Geddes, Alexander (DNB00)
|←Ged, William||Dictionary of National Biography, 1885-1900, Volume 21
GEDDES, ALEXANDER, LL.D. (1737–1802), biblical critic, born in 1737, was son of Alexander Geddes, a small farmer at Arradowl, in the parish of Ruthven, Banffshire, Scotland, by his wife, Janet Mitchel. His parents were Roman catholics, and the principal book in their scanty library was the ‘authorised’ version of the English bible, which he read ‘with reverence and attention,’ after attending the village school. Before his eleventh year he knew all bible history by heart. Afterwards he studied, together with his brother John [q. v.], subsequently a catholic bishop, under a tutor named Sheares. In 1751 he entered the catholic ecclesiastical seminary at Scalan in the highlands. There he acquired a knowledge of the Vulgate, but it was not till 1762 that he began to read the bible in the original languages. When twenty-one (1758) he was removed to the Scotch College at Paris, and attended lectures at the college of Navarre. He studied rhetoric with great success under Vicaire. In 1759 he attended the theological lectures of Buré and De Saurent in the college of Navarre, and those on Hebrew delivered at the Sorbonne by L'Avocat, professor of the newly founded Orleans chair. He devoted some attention to natural and experimental philosophy. Having reluctantly refused the proposal of Professor L'Avocat to settle in Paris and take work at the university, he returned to Scotland in 1764, and was ordered to Dundee to officiate as priest among the catholics of the county of Angus.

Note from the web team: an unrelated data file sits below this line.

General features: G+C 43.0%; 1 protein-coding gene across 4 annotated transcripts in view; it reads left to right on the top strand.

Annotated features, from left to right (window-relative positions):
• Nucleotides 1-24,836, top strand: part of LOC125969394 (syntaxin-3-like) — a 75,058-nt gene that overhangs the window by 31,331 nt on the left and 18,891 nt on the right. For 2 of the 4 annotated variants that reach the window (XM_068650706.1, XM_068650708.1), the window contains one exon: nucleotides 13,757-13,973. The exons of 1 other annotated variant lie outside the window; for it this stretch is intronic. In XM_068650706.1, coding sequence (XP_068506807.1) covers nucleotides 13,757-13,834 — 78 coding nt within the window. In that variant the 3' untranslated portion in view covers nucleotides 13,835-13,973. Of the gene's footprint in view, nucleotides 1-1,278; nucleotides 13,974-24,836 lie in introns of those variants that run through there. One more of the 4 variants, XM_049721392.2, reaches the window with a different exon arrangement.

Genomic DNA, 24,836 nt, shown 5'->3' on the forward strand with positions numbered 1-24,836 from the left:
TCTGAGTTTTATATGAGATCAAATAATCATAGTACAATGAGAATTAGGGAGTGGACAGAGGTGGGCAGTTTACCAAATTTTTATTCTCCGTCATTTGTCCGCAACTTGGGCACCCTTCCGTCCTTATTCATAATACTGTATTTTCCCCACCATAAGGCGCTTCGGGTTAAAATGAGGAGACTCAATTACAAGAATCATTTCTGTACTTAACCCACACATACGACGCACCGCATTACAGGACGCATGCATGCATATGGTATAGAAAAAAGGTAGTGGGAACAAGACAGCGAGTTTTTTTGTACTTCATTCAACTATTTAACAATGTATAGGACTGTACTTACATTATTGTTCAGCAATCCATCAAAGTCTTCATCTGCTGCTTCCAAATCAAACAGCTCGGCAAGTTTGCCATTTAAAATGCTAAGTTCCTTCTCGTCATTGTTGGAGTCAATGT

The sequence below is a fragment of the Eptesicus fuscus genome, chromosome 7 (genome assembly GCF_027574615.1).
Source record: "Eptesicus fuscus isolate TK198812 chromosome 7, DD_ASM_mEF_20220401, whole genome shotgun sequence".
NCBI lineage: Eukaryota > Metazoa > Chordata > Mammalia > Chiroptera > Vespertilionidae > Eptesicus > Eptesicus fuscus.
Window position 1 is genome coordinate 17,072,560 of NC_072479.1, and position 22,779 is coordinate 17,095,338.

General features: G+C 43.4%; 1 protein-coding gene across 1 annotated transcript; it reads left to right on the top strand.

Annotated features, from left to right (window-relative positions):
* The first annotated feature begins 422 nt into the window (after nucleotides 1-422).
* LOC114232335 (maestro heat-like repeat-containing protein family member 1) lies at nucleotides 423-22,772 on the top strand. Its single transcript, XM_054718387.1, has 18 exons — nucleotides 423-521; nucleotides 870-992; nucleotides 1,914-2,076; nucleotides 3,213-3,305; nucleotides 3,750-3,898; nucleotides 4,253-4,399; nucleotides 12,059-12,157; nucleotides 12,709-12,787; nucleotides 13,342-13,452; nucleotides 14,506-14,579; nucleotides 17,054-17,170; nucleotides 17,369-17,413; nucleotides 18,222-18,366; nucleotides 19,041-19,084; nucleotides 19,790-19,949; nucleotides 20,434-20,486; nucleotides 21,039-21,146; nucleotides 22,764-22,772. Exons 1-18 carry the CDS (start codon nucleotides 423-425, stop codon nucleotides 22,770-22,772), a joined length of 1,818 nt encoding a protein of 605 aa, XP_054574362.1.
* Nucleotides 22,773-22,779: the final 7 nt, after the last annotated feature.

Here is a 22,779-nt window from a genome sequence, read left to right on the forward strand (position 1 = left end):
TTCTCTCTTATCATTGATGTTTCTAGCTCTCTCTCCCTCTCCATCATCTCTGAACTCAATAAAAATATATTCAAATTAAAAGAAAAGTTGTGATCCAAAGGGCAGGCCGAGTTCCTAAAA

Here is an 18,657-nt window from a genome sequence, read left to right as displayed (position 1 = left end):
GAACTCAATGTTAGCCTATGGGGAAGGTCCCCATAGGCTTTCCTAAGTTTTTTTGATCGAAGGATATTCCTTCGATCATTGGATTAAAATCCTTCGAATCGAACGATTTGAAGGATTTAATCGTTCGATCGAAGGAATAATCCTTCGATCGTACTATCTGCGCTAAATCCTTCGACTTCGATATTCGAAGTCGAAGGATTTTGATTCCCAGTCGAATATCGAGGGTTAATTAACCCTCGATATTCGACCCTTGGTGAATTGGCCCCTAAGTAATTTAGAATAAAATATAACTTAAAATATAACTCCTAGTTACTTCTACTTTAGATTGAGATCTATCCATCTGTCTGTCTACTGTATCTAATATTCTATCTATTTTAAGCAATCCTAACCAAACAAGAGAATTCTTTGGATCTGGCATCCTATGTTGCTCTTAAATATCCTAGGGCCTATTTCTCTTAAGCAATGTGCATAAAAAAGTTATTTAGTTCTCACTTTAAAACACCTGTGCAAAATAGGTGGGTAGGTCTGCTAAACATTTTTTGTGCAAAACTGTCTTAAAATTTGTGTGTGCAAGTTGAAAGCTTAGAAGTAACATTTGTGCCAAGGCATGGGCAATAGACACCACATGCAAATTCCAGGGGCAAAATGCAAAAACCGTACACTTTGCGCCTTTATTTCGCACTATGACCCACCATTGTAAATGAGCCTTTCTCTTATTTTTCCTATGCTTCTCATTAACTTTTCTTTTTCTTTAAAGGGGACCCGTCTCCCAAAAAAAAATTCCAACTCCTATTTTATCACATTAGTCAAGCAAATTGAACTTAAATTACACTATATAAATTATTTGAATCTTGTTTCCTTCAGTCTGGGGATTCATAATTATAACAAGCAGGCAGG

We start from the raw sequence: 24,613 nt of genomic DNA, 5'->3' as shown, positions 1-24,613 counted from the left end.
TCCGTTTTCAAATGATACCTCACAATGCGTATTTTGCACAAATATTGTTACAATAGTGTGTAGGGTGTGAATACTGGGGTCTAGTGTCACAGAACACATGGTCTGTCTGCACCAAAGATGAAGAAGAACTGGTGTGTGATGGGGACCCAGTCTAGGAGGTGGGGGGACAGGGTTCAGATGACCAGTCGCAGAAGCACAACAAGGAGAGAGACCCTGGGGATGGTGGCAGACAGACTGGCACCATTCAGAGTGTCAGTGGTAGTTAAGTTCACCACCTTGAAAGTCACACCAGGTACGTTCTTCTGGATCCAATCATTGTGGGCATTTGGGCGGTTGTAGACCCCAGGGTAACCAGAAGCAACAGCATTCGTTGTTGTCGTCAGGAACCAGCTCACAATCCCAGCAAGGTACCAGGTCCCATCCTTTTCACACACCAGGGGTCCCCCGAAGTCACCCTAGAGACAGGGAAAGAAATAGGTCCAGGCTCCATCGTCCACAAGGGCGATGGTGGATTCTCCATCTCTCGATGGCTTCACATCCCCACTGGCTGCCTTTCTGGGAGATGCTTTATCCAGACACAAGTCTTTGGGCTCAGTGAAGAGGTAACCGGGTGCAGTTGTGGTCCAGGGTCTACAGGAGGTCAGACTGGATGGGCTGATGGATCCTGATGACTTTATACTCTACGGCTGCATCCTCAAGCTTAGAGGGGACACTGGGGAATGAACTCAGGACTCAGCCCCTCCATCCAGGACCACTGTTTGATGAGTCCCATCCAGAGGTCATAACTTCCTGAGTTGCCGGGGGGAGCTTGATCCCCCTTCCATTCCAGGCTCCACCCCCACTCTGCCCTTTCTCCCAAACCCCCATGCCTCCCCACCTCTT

In May 1765 the Earl of Traquair invited him to reside in his house in Tweeddale. He was now able to devote all his time to biblical and philological studies, and to carry out the plan conceived at an early age of preparing a new version of the holy scriptures for Scottish catholics. After nearly two years in this peaceful retreat, he fell in love with a female relative of his patron, and in view of his sacerdotal vows deemed it his duty to beat a retreat, ‘leaving behind him a little poem addressed to the lady, entitled “The Confessional”’ (Good, Life of Dr. Geddes, p. 30).